As we move into the summer months the weather is becoming kinder and the days a little brighter. These summer months are also bringing news of positive developments in the wool market that are great for both consumers and manufacturers.
Although the wool industry in Australia is now a third of the size that it was many decades ago, it is still a strong part of the economy of the country. Production of wool in Australia is set to reach a 90-year low in 2016, however, prices for this versatile fibre are actually on the rise. In the last two months alone, prices of Australian wool have risen by 15%. Continue reading →
The increasing popularity of wool as a fabric for all seasons was given a boost this week. Designers Holly Fulton and Lou Dalton met with fashion journalist Chris McDowell in London to promote the year-round use of the fabric. Lindsay Taylor, a representative of Holland & Sherry Group, a widely known wool merchants, was also in attendance. The meeting took place on Wednesday morning and was the collaboration of several ideas regarding wool fashion for spring, summer, autumn and winter! Continue reading →
The popularity of wool as a fibre for clothing varies around the world according to different fashions as well as availability and price. News is constantly emerging of market developments and, as a manufacturer or consumer, it pays to keep up to date!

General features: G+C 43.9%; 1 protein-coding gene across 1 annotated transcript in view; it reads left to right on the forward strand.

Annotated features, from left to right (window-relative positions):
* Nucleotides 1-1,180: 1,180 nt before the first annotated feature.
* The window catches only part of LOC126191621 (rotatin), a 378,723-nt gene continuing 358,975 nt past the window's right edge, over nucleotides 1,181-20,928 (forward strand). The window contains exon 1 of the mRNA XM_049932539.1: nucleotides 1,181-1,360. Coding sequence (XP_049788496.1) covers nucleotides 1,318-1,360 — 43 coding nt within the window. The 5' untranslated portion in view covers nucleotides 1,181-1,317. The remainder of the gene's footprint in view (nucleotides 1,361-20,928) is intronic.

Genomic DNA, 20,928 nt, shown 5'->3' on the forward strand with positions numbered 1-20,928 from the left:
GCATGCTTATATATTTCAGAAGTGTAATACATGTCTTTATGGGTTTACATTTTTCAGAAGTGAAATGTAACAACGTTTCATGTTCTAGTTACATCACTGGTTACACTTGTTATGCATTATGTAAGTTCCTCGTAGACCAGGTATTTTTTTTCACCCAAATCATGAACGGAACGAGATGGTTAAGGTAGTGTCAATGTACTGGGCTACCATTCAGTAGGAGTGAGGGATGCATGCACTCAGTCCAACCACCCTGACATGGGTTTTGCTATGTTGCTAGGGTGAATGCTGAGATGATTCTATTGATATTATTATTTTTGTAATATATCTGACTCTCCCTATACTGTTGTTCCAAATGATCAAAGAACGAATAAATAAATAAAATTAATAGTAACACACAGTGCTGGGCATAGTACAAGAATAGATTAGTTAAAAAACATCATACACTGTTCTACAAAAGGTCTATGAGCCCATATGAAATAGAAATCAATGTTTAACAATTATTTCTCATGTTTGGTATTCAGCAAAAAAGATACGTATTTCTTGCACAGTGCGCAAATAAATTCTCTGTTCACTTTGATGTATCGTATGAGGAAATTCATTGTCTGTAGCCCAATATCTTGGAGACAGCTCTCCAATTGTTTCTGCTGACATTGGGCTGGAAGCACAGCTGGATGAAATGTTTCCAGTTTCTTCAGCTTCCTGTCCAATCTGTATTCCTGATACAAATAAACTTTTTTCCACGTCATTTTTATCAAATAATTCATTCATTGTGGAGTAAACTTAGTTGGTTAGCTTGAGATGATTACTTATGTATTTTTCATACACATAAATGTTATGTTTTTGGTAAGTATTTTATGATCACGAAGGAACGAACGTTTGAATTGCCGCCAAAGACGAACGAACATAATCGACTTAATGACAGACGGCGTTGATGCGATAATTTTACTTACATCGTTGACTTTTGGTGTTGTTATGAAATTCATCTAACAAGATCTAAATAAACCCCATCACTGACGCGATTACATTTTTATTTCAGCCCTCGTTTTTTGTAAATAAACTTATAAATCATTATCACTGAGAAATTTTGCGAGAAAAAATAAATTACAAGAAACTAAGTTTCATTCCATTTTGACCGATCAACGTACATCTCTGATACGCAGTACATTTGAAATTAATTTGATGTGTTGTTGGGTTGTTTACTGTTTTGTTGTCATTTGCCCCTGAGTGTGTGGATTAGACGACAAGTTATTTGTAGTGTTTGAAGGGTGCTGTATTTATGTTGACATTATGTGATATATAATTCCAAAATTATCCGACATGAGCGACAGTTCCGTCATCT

In China certain fashion trends are the main driving factor behind poor prices for most types of fine wool at the moment. This all relates back to the current political situation where many anti-corruption cases have recently taken place. This has seen people in China opt for more casual wear over the previous trend of being seen in high-end suits. Continue reading →
The terms cashmere and pashmina are often used interchangeably, however, it should be noted that pashmina is actually a type of cashmere. Pashmina is of Indian origin and the word is of Persian descent; referring to a certain type of cashmere that is finer than the rest. There are officially recognised standards for both, in relation to length and quality, which have to be adhered to if a product is to be labelled either pashmina or cashmere. Continue reading →
Cashmere sweaters are an absolute favourite amongst gift-givers and with their luxurious feel and fine appearance, they are always a gift that is well received. They are particularly great gifts to give at Christmas as they are incredibly warm – often seven times as warm as conventional wool! As per usual, with high quality comes a high price tag, but why is cashmere exceptionally more expensive than other wool products? Continue reading →
The process of manufacturing scarves or throws or fabric using woollen yarns or woollen blends is all very similar.
We start by deciding what type of yarn to use , referred to as the count of yarn. By knowing what count of yarn we use we must then decide how many threads per inch we will have in the warp ( threads that run length ways in fabric) and how many threads we will insert in the crossing of the warp know as the weft.
The first part of the manufacturing process is the preparation of the warp known as warping. We take the threads from the spools on which they arrive, place them in a creel which holds then in the desired design and then the threads are drawn off by a rotating drum and they get wrapped around the drum. Continue reading →